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Castrol has the Edge in consumer sales

Castrol is banking on demand from retail buyers for Edge, its new range of synthetic engine oils, before trying to sell it to dealers.

Edge, which took three years to develop at a cost of £10m, went on sale late September 2005 at more than 340 BP fuel forecourts and BP Connect stores, and at around 450 Halfords outlets.

Recommended retail prices are £11.99 for one litre, and £36.99 to £42.99 for a four-litre bottle. Castrol says Edge is the most important oil it has produced and there are different versions for petrol and diesel engines.

Andrew Jeffrey, Castrol’s European marketing manager, says: “Dealers and workshops tell us they are pushed for space with so many products around, so there is no point in us trying to get them to take it yet. We want to create a demand in the retail sector first.”

Edge is competing against Mobil 1 in the high-performance, low-volume synthetic oil sector. It accounts for only 5% of global lubes sales but the price and profit margin is higher. Edge replaces SLX in the retail marketing (and some independent workshops) only. However SLX will remain the brand for Professional and OEM Franchised workshops.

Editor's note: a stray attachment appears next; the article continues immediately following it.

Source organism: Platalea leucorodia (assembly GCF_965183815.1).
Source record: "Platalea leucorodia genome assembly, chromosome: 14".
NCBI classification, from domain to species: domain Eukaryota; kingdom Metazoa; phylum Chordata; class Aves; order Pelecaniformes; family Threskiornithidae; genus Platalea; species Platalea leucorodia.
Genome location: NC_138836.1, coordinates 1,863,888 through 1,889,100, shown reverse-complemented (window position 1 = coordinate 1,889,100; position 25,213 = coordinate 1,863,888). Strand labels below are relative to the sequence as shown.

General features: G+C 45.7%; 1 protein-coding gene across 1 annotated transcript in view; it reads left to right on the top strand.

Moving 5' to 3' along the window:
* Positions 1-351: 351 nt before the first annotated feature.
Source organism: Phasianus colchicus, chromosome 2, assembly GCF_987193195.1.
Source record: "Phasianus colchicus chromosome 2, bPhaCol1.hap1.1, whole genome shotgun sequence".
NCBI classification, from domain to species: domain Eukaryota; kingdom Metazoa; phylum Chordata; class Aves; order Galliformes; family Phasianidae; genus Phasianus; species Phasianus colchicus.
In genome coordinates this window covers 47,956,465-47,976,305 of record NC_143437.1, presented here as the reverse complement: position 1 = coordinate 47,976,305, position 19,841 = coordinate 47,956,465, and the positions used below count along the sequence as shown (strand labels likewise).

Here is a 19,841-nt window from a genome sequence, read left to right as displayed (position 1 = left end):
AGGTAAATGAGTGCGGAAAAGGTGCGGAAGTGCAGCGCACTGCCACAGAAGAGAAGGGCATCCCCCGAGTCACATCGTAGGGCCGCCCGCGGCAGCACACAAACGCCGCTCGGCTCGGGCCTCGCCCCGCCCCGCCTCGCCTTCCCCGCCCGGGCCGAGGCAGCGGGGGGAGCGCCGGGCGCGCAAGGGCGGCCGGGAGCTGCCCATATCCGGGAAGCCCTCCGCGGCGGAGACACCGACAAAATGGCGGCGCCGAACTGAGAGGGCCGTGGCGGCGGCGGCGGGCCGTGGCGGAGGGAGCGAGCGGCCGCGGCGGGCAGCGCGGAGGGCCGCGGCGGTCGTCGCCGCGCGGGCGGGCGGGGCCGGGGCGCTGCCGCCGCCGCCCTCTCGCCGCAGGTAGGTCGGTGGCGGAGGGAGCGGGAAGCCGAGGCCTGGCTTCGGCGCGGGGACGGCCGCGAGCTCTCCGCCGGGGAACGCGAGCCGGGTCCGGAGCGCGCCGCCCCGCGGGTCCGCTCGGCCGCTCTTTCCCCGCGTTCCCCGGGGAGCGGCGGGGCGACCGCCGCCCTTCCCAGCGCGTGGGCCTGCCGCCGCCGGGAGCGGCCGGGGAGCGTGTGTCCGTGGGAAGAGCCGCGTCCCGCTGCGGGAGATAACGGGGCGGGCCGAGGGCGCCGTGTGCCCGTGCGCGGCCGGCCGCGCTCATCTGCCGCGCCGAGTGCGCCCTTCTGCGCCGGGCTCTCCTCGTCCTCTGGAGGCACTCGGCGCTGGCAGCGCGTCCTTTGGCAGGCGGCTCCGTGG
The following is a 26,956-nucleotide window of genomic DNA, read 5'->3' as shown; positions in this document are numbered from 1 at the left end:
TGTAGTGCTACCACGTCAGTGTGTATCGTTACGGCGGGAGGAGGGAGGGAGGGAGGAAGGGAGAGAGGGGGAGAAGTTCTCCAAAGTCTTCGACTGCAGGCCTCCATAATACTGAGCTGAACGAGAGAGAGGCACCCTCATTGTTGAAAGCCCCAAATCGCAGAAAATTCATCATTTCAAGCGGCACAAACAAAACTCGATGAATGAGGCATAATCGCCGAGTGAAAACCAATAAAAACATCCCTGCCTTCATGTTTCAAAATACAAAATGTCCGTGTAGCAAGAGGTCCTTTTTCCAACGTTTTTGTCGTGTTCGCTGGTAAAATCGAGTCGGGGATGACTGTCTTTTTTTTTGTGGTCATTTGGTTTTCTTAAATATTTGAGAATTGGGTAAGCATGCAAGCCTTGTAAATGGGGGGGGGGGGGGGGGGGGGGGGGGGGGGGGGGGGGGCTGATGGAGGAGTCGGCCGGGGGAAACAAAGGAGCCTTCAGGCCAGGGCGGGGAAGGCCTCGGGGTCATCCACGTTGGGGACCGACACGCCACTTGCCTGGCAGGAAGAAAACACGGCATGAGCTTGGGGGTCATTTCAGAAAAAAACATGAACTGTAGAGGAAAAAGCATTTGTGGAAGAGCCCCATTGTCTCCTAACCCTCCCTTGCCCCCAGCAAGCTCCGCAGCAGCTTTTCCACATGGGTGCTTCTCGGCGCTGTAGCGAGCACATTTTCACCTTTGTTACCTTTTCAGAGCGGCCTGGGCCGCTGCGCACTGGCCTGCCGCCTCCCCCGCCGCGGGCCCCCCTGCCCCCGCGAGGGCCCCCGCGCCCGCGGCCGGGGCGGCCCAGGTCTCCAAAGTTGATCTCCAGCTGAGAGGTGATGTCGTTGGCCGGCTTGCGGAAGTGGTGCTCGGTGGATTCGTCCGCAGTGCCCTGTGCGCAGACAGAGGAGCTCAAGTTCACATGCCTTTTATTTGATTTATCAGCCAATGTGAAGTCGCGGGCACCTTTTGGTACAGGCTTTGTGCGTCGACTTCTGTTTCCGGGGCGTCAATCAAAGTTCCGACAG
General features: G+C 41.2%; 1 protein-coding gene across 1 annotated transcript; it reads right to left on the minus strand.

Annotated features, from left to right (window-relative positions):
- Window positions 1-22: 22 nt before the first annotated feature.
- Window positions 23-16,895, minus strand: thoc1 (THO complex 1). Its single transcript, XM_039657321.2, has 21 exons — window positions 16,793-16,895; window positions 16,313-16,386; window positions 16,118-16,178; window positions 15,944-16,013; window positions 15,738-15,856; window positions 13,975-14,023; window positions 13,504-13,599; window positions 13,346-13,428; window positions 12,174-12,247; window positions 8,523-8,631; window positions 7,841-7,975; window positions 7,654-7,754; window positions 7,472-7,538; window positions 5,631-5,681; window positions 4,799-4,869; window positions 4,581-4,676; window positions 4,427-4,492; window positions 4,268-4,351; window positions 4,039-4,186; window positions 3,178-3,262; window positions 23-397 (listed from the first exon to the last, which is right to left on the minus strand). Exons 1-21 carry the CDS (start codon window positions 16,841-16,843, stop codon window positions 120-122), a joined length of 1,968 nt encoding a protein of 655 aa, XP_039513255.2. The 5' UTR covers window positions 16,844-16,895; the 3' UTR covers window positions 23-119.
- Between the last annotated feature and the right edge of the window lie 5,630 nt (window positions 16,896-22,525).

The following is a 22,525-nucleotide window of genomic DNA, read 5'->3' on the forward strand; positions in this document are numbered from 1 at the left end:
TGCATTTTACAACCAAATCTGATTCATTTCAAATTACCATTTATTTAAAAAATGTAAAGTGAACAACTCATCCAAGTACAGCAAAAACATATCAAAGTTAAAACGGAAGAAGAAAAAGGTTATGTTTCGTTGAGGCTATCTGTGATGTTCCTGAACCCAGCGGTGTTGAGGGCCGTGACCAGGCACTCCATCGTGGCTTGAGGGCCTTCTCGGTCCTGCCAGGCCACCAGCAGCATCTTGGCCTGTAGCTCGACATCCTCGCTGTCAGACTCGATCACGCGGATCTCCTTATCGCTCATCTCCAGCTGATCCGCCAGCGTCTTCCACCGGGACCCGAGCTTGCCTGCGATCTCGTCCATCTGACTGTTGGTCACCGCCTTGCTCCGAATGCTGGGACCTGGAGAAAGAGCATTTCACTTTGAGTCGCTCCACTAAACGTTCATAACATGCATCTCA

Castrol takes 33% of UK engine lubricant sales, compared with 25% across Europe. Halfords is key, accounting for 65% of those sales.

Jeffreys says: “Our aim, over the next 12 months, is to increase the share of UK retail lubricant sales taken by a Castrol synthetic.”

In the EU, heavy trucks take about half the BP subsidiary’s total sales, with 25% each for retail and workshops and manufacturer first-fills (including BMWs and Volkswagens).

The marketing campaign for Edge will be based around the theme of “passionate drivers who love their cars and want the best protection and performance, no matter what, where or how hard they drive”.

Castrol worked with BMW, VW and Audi during development and has a marketing tie-up with Aston Martin, which used Edge for its GT cars in this year’s race season. New Aston Martin Vantages are filled with the oil.

Jeffrey believes the industry has done a poor job in explaining the virtues of engine lubricants: “People still think first of protection against wear.”

If Edge is to succeed, Castrol must convince drivers that it is worth paying extra for additional performance.

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